# D0-branes and counting

Hi,

I'm reading Becker2Schwarz, chapter 5.1, about D0 branes in the GS formalism. They introduce kappa-symmetry, and end the section with "without this symmetry there would be the wrong number of propagating degrees of freedom".

I'm trying to understand that. The fermions $$\Theta^a$$ have, for D=10, $$2^5=32$$ complex components. But they are Majorana-Weyl, so this brings this number back to $$\frac{32}{4}=8$$ complex components. Kappa-symmetry implies that half of these fermions are gauge degrees of freedom, giving us 8 real components.

However, for the D0-brane, which is a particle, we start with 10 real components $$X^{\mu}$$. Choosing e.g. the static gauge brings this back to 9 components. Obviously, to have as many bosonic degrees of freedom as fermionic (8 real), I need to get rid of another bosonic degree of freedom. How do I do that?

Perhaps I'm also confused by worldsheet SUSY versus target space SUSY; to realize target space SUSY on $$\{\Theta^a,X^{\mu}\}$$ one doesn't need this kappa symmetry, right?

Any help is appreciated :)

Let me add something: for the massless case m=0, one can write down the superparticle in both RNS and GS formalism, and also realize both worldline- and targetspace SUSY. (this is also treated in chapter 4 of BBS). In this case the counting works: a massless particle has 8 bosonic degrees of freedom, and so has the spinor.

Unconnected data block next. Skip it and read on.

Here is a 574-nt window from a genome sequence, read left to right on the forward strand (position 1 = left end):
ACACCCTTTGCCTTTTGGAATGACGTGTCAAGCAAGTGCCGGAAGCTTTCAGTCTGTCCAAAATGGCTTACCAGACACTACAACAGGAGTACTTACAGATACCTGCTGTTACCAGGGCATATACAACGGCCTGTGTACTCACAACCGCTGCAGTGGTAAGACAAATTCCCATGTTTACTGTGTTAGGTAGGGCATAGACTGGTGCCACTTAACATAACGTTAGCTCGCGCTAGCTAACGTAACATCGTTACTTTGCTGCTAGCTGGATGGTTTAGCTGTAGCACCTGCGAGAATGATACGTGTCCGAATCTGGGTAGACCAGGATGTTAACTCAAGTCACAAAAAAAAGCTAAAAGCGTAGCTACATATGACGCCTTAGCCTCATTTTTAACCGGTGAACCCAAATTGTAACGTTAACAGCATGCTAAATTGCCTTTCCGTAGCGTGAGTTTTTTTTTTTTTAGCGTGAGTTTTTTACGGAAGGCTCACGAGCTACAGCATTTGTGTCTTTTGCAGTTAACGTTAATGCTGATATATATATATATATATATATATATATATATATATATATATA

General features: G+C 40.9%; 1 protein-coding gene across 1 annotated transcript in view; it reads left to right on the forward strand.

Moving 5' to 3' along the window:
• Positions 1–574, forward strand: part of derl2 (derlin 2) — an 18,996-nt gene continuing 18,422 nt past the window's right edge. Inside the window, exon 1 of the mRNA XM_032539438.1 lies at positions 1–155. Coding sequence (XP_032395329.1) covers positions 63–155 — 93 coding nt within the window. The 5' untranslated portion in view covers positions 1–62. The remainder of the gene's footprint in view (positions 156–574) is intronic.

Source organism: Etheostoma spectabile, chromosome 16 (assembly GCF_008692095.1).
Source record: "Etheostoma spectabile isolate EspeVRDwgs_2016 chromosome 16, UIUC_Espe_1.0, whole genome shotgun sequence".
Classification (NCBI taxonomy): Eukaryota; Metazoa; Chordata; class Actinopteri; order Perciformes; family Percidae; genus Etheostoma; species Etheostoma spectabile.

For the massive case one realizes target space SUSY via

$$\delta \Theta^A = \epsilon^A, \ \ \ \ \delta X^{\mu} = \bar{\epsilon}^A\Gamma^{\mu}\Theta^A$$
where A=1,...,N labels the amount of SUSY. This algebra implies that a translation P on Theta is zero, so Theta is a zero eigenvector of P, and hence that P is not invertible. Then one doesn't need to have the same amount of X-components and Theta-components, right? I wouldn't know how to realize now wordline supersymmetry.

Maybe this section of BBS is a bit unclear; it now seems to me that this kappa symmetry is not per se about obtaining the same amount of X- and Theta components, but just about obtaining the right amount of SUSY. Does that make sense?

"without this symmetry there would be the wrong number of propagating degrees of freedom"

The number of propagating degrees of freedom are determined by the equation of motion (5.18).